I’m upset that cas didn’t go back to the bunker.
I’m upset that cas is basically doing what metatron told him to do.
I’m UPSET. ABOUT. CAS.
Damn it I just love Fall Out Boy.
I love the music. I love the band members. I love this fandom.
Date night with my two favorite guys
BEN AND JERRY
I’m so fucking alone
Many people, myself included, have already written on the ‘love triangle’ trope as explored throughout series 3 (and the many implications of ‘The Sign of Three’ as a title), and I touched on this very aspect in a former post, but I wanted to post it as a stand-alone observation and analysis because I think it’s a particularly interesting aspect of the storytelling of The Sign of Three with regard to John’s relationships with other characters.
On three occasions, John speaks about Mary and Sherlock in connection with one another:
'See, the thing about Mary – she has completely turned my life around; changed everything. But, for the record, over the last few years there are two people who have done that… and the other one is- a complete dickhead.'
'Oh, look at you two. You should have got married.’
and, perhaps most interestingly of all:
‘I want to be up there with the two people that I love and care about most in the world. … Mary Morstan… and… you.’
It’s certainly interesting that he himself draws parallels between his wife and Sherlock and implies that he perceives them as similar, especially in the context of the last quote - using the term ‘love’ (surprising, for someone who was, in series 1 and 2, keen to avoid anything holding the slightest implication of interest in/attraction to men) without distinguishing explicitly between romantic and platonic love, or discussing either as superior to the other.
In The Sign of Three, a piece of dialogue that particularly gripped my attention was this:
JOHN (chuckling at something on his screen): “My husband is three people.”
MARY: Table five.
SHERLOCK (looking at a list): Major James Sholto. Who’s he?
MARY: Oh, John’s old commanding officer. I don’t think he’s coming.
JOHN: He’ll be there.
MARY: Well, he needs to RSVP, then.
JOHN (firmly): He’ll be there.
MARY: Mmm …
JOHN (reading from his phone): “My husband is three people.” It’s interesting. Says he has three distinct patterns of moles on his skin.
SHERLOCK (standing up and speaking quick-fire): Identical triplets – one in half a million births. Solved it without leaving the flat. Now, serviettes.
My first thought was this: what is the relevance of mentioning this case? It is immediately resolved by Sherlock, and the solution was a very obvious one, in my opinion - I don’t know about you, but I guessed that it was a case of identical triplets before Sherlock said so. The case was never investigated, it made no impact on the criminal investigation aspect of the narrative. So what was it doing there?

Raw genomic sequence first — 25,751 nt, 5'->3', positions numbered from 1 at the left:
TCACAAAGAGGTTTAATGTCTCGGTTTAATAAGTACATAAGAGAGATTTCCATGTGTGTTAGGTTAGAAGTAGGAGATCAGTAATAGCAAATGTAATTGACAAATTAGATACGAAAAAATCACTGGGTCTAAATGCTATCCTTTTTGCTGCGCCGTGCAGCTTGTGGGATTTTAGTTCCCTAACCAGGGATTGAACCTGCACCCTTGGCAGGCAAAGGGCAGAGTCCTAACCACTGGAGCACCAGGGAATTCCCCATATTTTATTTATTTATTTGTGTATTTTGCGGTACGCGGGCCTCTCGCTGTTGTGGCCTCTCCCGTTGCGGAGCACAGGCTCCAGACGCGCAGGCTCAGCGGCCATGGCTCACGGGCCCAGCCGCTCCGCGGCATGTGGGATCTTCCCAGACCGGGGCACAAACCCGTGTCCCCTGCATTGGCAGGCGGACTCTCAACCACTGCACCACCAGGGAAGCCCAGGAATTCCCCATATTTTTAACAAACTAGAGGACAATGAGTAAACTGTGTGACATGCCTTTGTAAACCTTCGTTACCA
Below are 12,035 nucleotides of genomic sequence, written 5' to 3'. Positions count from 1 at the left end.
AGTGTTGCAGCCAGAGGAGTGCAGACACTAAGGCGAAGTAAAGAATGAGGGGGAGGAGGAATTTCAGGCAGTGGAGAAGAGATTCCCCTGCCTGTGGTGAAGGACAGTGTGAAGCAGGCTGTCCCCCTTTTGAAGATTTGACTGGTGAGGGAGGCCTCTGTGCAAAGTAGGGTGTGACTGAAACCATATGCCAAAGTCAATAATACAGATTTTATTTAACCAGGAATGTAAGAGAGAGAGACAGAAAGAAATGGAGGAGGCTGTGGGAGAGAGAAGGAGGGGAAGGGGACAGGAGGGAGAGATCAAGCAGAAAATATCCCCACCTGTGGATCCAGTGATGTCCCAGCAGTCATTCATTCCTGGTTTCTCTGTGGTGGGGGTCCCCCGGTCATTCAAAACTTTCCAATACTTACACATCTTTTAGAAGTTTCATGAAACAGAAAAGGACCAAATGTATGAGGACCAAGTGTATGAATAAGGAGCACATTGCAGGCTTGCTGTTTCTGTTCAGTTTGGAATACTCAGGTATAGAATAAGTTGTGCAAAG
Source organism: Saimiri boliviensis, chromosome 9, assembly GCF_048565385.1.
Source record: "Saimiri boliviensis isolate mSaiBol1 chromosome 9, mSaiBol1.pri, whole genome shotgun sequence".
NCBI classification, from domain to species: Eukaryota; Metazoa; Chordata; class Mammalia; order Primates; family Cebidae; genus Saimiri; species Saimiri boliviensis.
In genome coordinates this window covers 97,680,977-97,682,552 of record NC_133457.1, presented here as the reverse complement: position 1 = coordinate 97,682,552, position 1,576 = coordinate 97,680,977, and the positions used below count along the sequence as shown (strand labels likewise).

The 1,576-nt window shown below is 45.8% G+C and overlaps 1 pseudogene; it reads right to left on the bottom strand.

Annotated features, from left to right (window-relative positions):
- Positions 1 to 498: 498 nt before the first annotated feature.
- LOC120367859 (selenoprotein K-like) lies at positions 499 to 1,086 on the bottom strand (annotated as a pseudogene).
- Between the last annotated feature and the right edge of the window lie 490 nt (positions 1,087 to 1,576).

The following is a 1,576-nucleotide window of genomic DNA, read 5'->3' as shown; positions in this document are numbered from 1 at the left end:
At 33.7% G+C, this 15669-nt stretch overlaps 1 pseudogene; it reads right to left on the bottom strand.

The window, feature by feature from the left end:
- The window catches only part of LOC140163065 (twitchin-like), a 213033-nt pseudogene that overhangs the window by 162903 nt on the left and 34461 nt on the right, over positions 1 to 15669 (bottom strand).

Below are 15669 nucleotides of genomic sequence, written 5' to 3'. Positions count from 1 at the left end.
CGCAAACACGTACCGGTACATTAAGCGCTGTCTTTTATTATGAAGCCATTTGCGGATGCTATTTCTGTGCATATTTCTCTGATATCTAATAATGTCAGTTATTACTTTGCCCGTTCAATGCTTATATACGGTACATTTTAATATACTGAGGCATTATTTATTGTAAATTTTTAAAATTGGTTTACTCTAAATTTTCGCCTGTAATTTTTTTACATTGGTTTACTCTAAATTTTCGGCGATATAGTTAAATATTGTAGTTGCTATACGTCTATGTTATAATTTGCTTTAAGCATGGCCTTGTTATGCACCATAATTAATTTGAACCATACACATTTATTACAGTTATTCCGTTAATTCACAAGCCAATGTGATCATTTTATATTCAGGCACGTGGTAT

I then considered that it was between the first and second time that John reads out “my husband is three people” that Major Sholto is introduced. Major Sholto, you have have noticed, is twice discussed in such a way that creates strong romantic undertones. The first is shortly after we meet Sholto at the wedding:
([John] looks down, then raises his eyes towards the entrance and looks surprised.)
JOHN: Oh, God, wow!
(The scarred uniformed man we saw earlier has just walked in.)
MARY: Oh, G… Is that…?
JOHN: He came!
(As Mary smiles with delight, John walks over to the man and they salute each other. Sherlock walks over to Mary.)
SHERLOCK: So that’s him. Major Sholto.
(His voice sounds disapproving.)
(Sherlock narrows his eyes as he looks at the two men.)
SHERLOCK: If they’re such good friends, why does he barely even mention him?
MARY: He mentions him all the time to me. He never shuts up about him.
SHERLOCK: About him?
(She takes a drink from her wine glass, then grimaces.)
MARY: Urgh. I chose this wine. It’s bloody awful.
SHERLOCK: Yes, but it’s definitely him that he talks about?
(At the entrance)
JOHN: I’m very, very glad to see you, sir. I know you don’t really do this sort of thing.
SHOLTO: Well, I do for old friends, Watson… John. It’s good to see you.
JOHN: You too.
(Sholto nods, then looks around the room.)
SHOLTO: Civilian life suiting you, then?
JOHN: Er, er, yes, well… (he gestures towards Mary) …I think so, sir.
SHOLTO: No more need for the tricyclics?
JOHN: No, I-I go now and then. Sort of a top-up.
JOHN: Therapy can be very helpful.
(Sholto looks away.)
JOHN: Where are you living these days?
SHOLTO: Oh, way out in the middle of nowhere. You wouldn’t know it.
(Back at Sherlock and Mary.)
SHERLOCK: I’ve never even heard him say his name.
MARY: Well, he’s almost a recluse – you know, since …
MARY: I didn’t think he’d show up at all. John says he’s the most unsociable man he’s ever met.
SHERLOCK: He is? He’s the most unsociable?
SHERLOCK: Ah, that’s why he’s bouncing round him like a puppy.
(Mary grins and hugs his arm.)
MARY: Oh, Sherlock! Neither of us were the first, you know.
(He looks round at her.)
SHERLOCK: Stop smiling.
MARY: It’s my wedding day!